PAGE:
Bible sales soared by 55 per cent in April at one of the UK’s largest online Christian bookstores Eden; Holy Trinity Brompton saw turnout for its online Alpha course double during lockdown and the former archbishop of Canterbury Rowan Williams has hailed the pandemic as a ‘historic spiritual moment’. But what if your approach to Christianity is a little more low-key than ordering bibles online or signing up for an Alpha course?
Since March my already lax approach to Catholicism has come to a juddering halt. A blast of Radio 4’s Sunday Worship on Easter morning is the closest I’ve got to a church since the pandemic descended. In the peak of lockdown, the prospect of a sermon streamed online had the same allure as Friday night Zoom drinks. And since churches reopened their doors in England for public Sunday services on 5 July, online booking systems have stripped the experience of any luxurious spontaneity. During my 20s in London, sliding into the back pew of a Sunday evening service on a whim offered an hour of decompression at the tail end of the weekend.
More recently, with tiny children at home, escaping to Mass last minute — alone — has been the ultimate extravagance. The dulcet tones of the Creed, learnt by heart in childhood, and the soundtrack of the Kyrie have been soothingly familiar. It’s kept me in touch with a faith that I don’t want to lose, without having to dwell too heavily on my belief (or not) in transubstantiation, saints or the role of Mary. A sporadic dose of mindfulness if you like. But Covid has changed that. Sanitising, stewarding at communion, masks and a ban on congregational singing have stripped services of their charm, and distilled them into something much more heavy-going for the kind of churchgoer who has previously been lured by the experience as a whole, rather than the scripture alone.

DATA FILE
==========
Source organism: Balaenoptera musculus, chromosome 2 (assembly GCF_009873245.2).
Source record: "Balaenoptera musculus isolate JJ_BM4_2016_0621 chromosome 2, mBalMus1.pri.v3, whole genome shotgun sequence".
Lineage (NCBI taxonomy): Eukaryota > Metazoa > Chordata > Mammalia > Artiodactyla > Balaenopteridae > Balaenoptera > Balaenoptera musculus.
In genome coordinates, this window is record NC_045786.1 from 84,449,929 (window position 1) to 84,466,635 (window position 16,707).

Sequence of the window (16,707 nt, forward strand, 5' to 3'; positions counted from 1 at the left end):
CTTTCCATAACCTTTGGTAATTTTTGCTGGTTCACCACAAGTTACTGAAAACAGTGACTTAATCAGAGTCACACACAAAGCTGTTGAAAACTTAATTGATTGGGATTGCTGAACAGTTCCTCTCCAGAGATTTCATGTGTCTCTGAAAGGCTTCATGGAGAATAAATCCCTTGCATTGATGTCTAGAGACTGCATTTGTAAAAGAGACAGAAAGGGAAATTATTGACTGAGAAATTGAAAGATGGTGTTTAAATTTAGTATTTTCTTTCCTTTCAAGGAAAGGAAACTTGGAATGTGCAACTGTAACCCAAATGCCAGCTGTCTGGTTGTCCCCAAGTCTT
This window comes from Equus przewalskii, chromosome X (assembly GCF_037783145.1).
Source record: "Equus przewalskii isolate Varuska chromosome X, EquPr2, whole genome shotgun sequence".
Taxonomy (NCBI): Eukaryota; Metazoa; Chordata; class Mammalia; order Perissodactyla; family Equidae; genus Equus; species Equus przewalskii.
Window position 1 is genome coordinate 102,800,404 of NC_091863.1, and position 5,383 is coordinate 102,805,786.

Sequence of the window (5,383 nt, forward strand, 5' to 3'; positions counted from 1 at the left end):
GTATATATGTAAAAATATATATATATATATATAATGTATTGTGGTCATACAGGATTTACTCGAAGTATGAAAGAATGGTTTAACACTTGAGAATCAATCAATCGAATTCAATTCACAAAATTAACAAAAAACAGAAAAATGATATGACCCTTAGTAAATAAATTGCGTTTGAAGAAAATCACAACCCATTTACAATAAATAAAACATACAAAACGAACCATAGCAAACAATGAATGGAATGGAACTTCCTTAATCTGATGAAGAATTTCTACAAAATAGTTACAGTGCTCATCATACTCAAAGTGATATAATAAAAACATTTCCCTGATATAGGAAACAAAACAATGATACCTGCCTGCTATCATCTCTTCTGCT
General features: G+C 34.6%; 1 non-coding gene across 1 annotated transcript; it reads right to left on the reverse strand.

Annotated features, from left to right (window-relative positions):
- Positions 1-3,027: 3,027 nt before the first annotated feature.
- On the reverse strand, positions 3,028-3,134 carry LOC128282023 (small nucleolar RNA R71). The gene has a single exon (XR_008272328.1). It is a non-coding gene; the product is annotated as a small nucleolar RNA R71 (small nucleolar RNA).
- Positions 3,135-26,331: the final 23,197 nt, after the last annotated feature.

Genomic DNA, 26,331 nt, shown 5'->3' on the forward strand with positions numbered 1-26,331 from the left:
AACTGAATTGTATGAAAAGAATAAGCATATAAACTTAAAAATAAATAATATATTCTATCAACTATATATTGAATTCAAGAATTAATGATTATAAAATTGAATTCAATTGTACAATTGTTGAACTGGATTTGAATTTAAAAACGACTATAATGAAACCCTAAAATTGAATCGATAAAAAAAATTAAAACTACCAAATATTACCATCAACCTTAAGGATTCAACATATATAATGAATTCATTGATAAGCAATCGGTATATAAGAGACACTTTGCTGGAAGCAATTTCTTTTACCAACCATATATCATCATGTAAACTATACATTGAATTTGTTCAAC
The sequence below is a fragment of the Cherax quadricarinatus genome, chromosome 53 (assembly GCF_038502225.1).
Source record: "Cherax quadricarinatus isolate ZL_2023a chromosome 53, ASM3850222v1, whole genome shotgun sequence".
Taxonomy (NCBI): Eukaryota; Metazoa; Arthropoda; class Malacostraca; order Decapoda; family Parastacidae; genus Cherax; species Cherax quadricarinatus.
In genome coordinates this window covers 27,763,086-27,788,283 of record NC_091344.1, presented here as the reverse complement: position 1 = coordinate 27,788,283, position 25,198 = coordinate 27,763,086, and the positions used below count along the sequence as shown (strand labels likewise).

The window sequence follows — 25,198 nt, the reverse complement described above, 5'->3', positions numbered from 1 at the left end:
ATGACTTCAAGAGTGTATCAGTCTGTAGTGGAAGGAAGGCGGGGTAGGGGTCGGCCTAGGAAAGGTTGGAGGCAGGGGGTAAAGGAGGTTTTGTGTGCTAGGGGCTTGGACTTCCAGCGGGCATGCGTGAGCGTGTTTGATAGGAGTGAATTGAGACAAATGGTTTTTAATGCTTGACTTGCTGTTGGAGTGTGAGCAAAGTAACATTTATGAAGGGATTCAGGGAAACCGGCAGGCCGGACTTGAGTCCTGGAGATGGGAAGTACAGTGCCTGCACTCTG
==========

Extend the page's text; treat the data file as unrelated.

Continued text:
There has been another glitch. Pre-Covid, whenever my church attendance was going through a phase of pathetic infrequency, a summer calendar packed with weddings acted as a life raft for my faith. Squeezing into a packed village church and belting a rendition of “I Vow to Thee, My Country” was sufficient to reignite enthusiasm for the whole idea. There was something stirring about being instructed to bellow “we will” on being asked as the family and friends to “continue to support and uphold [the couple] in their marriage”. The same declaration loses its infectious energy in a Covid micro-wedding with government guidelines insisting that spoken responses “should not be in a raised voice”. Ditto the prospect of The Arrival of the Queen of Sheba playing off Spotify as the bride arrives, with the government’s suggestion to use recorded music where possible.
There was also the smattering of christenings to rely on — now largely on hold — where standing over a font and a squirming Godchild, promising to pray for them and “and walk with them in the way of Christ” steered me back on track. And failing that, a crowded funeral was a sure-fire way to kick me into gear, leaving me clutching for some sort of faith.
As carol service season looms (the bedrock of every lax Christian’s religious calendar) the prospect of a silent congregation is eerily sad — and not very tempting. Nine lessons alone are unlikely to attract the usual heaving crowds of Christmas-only-Christians.
But for all my scepticism, my local parish priest insists that services under the restrictions “are not a bare and barren experience”. “Yes, there’s no singing but otherwise there is a great reverence, peace and serenity,” he says. “And the booking is not that complicated for people who really want to come to church. After all it’s not so different to booking a restaurant.”
He makes a good point — and one that’s particularly apt for ‘generation flake’. It’s about making a commitment. And once you have, there’s one very silver lining of church during Covid. Lingering after the service is off, so there’s no risk of being roped into a weekly coffee rota in the church hall — every ‘casual’ Christian’s greatest fear.